A police force and a pioneer in new legal technology are among the early adopters of a ‘safe space’ to exempt innovators from regulations.
The Solicitors Regulation Authority announced earlier this year it would increase the scope of its waivers policy to allow applicants to avoid rules that were not necessary to them.
The so-called safe space also involved the creation of a register for explaining the conditions of each waiver – that list has now been published.
But the SRA says it does not intend at this stage to give details of the estimated 1,300 waivers issued before July, the point at which the safe space was extended. This exempt group would include the waivers granted to US online document provider Rocket Lawyer and consumer group Which?.
Included in the successful waiver applications is Derbyshire Constabulary’s in-house legal department, which is allowed to provide legal services to Northampton Fire and Rescue Service – an option not currently permitted according to solicitor rules.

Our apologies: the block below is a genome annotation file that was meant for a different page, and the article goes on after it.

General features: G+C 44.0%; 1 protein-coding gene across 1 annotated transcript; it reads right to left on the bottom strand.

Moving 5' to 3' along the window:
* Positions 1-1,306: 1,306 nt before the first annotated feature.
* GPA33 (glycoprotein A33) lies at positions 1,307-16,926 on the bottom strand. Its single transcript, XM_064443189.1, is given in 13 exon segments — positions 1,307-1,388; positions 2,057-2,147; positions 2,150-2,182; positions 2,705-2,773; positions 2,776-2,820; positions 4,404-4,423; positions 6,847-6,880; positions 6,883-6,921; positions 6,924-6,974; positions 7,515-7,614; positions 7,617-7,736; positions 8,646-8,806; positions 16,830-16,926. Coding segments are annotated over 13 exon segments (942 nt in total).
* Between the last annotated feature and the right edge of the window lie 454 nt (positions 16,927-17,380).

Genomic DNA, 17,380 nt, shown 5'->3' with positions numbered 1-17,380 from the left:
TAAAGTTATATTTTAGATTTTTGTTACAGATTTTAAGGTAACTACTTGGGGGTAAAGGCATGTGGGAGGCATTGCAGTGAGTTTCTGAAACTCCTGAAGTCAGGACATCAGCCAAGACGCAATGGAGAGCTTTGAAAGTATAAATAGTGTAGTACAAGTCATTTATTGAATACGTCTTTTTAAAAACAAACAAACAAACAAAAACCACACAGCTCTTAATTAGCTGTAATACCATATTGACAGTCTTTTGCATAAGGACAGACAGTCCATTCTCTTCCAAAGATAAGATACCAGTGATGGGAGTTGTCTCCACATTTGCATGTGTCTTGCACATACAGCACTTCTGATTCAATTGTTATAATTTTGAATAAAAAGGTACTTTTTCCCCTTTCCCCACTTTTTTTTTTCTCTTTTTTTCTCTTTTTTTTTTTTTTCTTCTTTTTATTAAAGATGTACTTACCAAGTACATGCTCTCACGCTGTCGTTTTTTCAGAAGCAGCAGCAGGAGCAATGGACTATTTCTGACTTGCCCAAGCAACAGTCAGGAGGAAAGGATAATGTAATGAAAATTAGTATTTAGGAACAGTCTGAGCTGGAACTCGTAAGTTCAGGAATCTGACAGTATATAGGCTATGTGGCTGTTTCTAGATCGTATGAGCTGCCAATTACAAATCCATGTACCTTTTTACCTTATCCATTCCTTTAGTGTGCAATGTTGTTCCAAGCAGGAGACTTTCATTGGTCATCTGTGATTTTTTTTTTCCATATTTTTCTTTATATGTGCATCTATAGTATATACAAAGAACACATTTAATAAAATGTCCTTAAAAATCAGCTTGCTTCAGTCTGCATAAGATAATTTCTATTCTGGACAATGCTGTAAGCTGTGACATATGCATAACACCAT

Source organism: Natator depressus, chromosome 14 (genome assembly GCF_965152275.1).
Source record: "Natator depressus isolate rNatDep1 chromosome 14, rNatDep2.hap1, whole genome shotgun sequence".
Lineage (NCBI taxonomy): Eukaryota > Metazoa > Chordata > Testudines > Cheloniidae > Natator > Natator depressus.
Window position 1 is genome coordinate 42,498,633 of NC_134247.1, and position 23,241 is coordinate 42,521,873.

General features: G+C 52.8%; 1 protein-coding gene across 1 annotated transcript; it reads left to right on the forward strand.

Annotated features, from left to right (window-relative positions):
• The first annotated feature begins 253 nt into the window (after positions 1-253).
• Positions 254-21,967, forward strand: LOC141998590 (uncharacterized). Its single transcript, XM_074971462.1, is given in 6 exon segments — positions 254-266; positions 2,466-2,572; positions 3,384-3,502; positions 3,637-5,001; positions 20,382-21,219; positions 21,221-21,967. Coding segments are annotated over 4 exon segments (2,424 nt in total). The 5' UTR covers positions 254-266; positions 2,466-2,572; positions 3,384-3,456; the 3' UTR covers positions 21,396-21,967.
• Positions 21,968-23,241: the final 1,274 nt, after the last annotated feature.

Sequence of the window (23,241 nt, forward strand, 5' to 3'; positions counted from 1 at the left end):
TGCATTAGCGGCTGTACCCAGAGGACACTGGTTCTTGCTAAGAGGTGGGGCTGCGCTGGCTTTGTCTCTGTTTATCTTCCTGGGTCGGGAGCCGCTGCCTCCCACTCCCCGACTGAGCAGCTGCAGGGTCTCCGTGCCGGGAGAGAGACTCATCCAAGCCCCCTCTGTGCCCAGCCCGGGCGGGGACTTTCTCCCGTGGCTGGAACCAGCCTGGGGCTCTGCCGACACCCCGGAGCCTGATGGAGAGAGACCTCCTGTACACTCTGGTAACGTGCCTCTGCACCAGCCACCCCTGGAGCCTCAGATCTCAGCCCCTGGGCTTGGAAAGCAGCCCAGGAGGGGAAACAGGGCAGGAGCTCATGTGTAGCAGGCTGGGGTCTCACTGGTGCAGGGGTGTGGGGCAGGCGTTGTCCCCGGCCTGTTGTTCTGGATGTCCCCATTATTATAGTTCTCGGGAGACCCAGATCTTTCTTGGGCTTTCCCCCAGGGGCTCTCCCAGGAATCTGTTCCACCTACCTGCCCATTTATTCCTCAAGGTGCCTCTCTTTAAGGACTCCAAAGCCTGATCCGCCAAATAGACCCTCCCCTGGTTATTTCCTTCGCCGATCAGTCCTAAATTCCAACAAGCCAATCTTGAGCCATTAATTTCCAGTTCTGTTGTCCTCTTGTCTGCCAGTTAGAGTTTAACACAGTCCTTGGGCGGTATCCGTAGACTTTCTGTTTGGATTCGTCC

The SRA said the government requires greater collaboration between emergency services as a result of the Policing and Crime Act 2017, and the three-year waiver presents no risk to consumer protection.
Among the other six new waivers is one granted to Riverview Law, which is allowed an exemption from SRA indemnity insurance rules because the firm has insurance equivalent to the same cover from a firm outside of the list of SRA participating insurers. Riverview’s waiver was valid from the end of August – the same time as it was acquired by accountancy giant EY.
Elsewhere, a Lincolnshire firm is permitted to operate without a COLP or COFA (likely to be because it is converting to alternative business structure status, where these positions are referred to as HOLPs and HOFAs), a Spanish firm is allowed to deploy lawyers in this country without them having SRA authorisation, and a ‘virtual’ firm is able to use a PO Box number as a practising address.
In April, when the new policy was announced, SRA chief executive Paul Philip said most consumers would support proposals for regulators to ‘get out of the way’ of businesses that want to offer legal services in different ways.